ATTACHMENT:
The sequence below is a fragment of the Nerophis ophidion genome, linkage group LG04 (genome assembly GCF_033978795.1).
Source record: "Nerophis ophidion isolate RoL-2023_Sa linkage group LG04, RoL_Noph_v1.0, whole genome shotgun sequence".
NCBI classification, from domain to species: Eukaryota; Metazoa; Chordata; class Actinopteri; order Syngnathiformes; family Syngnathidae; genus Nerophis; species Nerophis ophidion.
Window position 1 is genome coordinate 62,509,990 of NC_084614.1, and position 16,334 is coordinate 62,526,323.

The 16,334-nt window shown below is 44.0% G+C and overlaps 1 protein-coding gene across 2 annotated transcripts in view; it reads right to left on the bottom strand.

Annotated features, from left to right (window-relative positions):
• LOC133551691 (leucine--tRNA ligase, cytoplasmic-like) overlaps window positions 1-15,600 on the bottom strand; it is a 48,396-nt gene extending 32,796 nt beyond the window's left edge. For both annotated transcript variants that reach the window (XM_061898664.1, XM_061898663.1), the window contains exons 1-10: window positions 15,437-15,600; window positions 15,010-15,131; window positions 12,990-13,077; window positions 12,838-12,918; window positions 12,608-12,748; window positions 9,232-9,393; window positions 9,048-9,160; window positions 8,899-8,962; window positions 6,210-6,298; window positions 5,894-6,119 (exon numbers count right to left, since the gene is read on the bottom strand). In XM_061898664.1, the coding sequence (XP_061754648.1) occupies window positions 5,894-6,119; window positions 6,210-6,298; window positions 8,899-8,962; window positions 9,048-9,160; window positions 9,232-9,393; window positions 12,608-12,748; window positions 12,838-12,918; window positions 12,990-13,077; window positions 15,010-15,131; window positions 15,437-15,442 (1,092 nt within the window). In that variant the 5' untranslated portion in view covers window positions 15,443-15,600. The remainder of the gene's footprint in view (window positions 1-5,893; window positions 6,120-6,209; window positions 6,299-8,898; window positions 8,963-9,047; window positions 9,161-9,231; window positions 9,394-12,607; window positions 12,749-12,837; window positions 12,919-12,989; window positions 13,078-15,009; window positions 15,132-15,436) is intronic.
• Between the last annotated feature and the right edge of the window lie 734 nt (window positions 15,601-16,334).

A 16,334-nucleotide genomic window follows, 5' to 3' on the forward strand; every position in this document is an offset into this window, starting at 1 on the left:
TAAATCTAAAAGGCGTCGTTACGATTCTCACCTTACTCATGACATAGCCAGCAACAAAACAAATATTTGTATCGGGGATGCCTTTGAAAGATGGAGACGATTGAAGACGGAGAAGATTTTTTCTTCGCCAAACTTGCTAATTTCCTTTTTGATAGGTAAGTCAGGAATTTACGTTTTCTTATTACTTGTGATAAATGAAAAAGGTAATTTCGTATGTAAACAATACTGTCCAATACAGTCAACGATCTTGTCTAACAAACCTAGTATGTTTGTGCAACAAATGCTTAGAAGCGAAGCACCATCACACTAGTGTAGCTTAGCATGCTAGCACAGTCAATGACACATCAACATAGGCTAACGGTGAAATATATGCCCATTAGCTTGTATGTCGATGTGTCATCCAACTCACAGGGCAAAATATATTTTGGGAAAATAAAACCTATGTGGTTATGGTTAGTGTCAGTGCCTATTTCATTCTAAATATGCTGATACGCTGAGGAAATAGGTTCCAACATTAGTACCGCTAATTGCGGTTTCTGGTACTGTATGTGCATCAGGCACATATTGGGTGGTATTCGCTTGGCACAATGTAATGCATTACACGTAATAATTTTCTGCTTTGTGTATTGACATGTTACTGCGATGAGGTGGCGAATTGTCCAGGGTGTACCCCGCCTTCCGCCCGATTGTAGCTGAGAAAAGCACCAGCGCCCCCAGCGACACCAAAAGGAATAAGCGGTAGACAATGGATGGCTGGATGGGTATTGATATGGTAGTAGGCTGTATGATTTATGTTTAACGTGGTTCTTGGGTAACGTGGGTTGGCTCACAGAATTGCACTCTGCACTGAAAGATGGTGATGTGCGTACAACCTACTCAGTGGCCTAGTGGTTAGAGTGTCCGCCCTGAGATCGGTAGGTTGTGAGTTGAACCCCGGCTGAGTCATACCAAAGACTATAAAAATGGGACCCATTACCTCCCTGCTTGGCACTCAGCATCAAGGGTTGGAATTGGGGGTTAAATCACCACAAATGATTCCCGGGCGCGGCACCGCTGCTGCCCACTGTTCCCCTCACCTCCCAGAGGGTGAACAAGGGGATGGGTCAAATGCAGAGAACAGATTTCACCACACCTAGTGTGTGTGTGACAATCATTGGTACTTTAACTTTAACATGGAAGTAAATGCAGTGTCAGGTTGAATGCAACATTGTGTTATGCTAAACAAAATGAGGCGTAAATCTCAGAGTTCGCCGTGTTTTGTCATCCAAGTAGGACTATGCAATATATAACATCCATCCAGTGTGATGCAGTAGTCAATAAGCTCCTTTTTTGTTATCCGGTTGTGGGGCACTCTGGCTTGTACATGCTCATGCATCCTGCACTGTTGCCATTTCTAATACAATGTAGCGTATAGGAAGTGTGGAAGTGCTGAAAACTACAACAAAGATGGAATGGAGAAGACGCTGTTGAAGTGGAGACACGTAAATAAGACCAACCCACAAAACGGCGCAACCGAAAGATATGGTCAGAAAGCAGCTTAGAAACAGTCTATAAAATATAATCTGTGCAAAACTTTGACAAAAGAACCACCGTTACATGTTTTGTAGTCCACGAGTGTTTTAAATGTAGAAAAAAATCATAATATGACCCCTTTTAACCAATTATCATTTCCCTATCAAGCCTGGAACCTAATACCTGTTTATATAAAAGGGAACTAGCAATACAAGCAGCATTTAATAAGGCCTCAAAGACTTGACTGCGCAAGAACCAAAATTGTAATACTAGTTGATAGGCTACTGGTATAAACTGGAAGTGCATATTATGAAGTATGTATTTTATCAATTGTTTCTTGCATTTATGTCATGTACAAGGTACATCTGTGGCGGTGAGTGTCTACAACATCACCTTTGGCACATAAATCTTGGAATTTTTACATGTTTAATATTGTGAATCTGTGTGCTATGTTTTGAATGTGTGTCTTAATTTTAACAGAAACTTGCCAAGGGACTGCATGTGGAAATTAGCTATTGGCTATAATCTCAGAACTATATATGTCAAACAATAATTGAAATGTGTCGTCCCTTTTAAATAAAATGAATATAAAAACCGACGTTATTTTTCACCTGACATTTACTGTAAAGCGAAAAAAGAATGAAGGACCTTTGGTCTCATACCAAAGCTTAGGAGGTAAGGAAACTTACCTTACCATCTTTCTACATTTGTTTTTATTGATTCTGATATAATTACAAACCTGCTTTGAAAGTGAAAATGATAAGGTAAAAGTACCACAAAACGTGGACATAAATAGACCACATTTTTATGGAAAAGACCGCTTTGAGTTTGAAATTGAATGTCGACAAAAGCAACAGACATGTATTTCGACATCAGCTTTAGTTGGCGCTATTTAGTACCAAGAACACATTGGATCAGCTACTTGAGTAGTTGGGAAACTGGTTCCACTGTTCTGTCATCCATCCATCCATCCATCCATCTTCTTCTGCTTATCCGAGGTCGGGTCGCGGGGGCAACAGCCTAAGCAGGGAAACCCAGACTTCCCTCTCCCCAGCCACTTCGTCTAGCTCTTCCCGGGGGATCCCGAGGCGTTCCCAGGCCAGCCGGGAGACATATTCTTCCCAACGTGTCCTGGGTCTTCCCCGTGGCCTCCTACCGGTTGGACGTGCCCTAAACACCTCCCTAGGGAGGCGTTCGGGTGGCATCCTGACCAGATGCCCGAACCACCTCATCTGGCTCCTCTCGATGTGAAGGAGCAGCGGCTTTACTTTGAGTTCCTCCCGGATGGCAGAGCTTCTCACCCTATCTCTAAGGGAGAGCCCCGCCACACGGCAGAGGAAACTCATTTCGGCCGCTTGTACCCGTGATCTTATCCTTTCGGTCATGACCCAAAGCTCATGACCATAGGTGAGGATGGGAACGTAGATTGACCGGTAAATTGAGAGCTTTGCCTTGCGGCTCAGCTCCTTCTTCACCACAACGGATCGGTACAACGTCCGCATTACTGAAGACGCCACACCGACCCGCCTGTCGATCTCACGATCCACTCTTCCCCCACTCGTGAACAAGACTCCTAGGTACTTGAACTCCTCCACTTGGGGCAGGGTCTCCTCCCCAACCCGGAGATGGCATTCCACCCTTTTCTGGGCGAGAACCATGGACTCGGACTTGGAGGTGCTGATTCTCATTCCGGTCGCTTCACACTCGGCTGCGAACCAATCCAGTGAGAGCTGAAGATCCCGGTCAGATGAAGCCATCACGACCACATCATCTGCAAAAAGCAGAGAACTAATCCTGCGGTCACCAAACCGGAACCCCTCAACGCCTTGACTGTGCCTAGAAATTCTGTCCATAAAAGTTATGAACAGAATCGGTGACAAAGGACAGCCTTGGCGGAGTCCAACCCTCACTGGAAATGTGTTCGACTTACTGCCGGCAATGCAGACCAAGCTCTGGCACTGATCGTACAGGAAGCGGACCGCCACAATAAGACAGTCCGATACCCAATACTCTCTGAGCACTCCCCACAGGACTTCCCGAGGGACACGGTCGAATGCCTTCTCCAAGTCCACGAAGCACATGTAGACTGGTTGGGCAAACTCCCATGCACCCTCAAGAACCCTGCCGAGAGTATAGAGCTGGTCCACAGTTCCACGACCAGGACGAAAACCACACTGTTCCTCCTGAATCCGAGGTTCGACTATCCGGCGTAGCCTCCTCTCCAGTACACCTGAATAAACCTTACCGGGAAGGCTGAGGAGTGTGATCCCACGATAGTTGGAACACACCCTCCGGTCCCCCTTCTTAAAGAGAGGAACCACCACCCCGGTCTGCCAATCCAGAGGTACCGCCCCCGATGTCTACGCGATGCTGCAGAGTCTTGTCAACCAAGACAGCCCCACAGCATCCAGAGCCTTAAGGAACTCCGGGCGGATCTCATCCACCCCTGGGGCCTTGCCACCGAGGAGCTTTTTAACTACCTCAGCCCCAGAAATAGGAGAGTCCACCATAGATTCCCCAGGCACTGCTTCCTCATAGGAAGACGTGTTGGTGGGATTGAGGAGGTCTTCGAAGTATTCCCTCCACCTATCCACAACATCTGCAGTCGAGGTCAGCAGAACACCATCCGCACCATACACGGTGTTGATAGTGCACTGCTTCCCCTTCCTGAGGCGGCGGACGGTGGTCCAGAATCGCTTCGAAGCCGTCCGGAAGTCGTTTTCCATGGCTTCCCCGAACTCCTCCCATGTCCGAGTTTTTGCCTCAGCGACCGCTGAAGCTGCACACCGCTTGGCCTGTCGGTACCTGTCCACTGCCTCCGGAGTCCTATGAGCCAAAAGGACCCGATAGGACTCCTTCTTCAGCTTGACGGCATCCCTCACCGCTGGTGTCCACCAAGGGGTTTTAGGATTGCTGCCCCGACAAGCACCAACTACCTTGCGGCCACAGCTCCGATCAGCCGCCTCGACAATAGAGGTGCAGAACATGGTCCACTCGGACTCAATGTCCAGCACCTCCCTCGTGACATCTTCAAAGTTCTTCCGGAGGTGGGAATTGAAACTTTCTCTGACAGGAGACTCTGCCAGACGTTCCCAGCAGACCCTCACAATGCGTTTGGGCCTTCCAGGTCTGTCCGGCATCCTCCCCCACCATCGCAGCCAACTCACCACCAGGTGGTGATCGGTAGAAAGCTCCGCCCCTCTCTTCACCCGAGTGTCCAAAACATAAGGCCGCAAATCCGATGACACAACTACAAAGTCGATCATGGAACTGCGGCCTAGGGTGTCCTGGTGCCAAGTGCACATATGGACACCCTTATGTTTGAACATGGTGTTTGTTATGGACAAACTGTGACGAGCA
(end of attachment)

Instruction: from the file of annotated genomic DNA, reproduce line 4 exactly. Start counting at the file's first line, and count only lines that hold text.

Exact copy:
Window position 1 is genome coordinate 62,509,990 of NC_084614.1, and position 16,334 is coordinate 62,526,323.